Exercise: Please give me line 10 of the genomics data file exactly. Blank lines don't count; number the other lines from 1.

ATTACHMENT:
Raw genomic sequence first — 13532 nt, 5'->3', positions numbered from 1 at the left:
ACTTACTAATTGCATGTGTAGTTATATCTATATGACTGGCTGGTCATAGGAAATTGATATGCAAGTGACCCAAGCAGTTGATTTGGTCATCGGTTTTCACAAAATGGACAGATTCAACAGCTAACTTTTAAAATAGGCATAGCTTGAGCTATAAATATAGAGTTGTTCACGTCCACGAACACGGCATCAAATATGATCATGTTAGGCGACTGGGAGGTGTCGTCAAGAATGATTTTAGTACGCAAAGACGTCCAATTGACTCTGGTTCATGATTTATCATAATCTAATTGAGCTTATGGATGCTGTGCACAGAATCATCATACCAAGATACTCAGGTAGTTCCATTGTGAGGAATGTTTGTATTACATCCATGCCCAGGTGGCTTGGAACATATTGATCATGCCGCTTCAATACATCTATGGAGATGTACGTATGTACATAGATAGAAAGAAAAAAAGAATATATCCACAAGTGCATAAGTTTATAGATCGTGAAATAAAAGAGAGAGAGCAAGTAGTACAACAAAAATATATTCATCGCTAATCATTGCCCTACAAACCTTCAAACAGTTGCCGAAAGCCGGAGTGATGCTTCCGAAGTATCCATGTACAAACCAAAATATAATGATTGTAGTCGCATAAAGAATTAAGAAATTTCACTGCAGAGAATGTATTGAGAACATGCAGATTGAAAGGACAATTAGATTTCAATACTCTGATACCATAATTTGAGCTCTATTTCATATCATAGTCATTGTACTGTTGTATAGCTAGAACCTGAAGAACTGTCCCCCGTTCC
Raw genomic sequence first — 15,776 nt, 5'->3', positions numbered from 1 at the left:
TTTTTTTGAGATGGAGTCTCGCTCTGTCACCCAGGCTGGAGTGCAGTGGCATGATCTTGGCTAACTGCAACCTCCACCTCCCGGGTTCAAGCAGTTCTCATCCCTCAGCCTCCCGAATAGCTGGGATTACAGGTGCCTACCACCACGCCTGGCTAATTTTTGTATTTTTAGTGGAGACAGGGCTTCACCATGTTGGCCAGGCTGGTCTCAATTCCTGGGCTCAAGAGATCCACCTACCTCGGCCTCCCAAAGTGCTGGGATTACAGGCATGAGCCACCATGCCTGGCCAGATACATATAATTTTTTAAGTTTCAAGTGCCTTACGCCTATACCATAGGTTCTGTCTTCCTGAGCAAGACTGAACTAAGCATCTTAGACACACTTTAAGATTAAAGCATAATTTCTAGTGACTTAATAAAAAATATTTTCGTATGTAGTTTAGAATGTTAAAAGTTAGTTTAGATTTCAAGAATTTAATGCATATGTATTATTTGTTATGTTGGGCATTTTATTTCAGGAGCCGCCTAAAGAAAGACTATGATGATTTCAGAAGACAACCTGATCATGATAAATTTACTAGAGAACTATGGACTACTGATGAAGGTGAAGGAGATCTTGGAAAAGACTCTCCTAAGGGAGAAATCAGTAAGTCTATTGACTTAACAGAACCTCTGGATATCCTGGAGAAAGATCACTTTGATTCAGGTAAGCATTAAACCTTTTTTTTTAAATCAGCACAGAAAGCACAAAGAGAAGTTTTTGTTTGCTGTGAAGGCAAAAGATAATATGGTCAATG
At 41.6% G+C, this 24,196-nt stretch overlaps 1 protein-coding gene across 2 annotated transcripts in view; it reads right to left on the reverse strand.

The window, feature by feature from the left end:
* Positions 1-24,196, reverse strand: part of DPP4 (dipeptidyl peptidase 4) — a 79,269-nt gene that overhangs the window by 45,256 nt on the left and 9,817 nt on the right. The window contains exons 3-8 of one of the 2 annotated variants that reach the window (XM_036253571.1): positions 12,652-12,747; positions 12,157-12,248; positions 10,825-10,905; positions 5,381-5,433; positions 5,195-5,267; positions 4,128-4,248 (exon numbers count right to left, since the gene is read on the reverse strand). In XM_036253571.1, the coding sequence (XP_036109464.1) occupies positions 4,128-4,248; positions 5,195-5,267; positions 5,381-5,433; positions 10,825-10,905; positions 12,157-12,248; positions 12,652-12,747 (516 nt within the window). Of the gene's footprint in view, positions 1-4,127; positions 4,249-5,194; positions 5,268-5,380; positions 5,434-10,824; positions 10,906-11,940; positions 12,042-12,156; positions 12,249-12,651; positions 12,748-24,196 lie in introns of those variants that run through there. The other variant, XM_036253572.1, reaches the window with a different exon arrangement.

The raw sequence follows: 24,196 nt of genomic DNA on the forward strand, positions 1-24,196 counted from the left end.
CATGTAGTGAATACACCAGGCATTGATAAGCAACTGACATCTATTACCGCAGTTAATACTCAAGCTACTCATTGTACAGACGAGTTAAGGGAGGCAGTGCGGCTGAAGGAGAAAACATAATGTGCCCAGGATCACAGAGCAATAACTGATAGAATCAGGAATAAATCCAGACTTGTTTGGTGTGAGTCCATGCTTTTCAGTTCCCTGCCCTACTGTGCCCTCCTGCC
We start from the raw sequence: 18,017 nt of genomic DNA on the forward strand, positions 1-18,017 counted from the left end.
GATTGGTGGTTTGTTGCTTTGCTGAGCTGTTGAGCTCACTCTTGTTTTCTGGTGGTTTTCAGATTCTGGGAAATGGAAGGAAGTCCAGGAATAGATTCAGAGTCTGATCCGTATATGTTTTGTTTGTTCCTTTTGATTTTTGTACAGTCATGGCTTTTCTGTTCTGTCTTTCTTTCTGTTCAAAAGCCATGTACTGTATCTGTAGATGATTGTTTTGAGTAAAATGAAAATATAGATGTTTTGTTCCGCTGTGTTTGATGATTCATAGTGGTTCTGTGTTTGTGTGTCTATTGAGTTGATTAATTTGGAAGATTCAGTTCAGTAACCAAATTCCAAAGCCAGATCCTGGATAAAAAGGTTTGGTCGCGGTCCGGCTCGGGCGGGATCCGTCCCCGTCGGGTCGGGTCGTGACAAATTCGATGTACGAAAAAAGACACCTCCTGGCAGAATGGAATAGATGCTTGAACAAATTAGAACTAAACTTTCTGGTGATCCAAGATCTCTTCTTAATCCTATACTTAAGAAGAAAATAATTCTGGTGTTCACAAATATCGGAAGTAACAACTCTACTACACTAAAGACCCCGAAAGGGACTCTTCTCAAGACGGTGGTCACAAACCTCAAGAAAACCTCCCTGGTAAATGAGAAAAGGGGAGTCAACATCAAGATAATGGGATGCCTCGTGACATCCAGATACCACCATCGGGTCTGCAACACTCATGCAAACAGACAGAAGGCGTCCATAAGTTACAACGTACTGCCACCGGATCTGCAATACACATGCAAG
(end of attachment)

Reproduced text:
We start from the raw sequence: 18,017 nt of genomic DNA on the forward strand, positions 1-18,017 counted from the left end.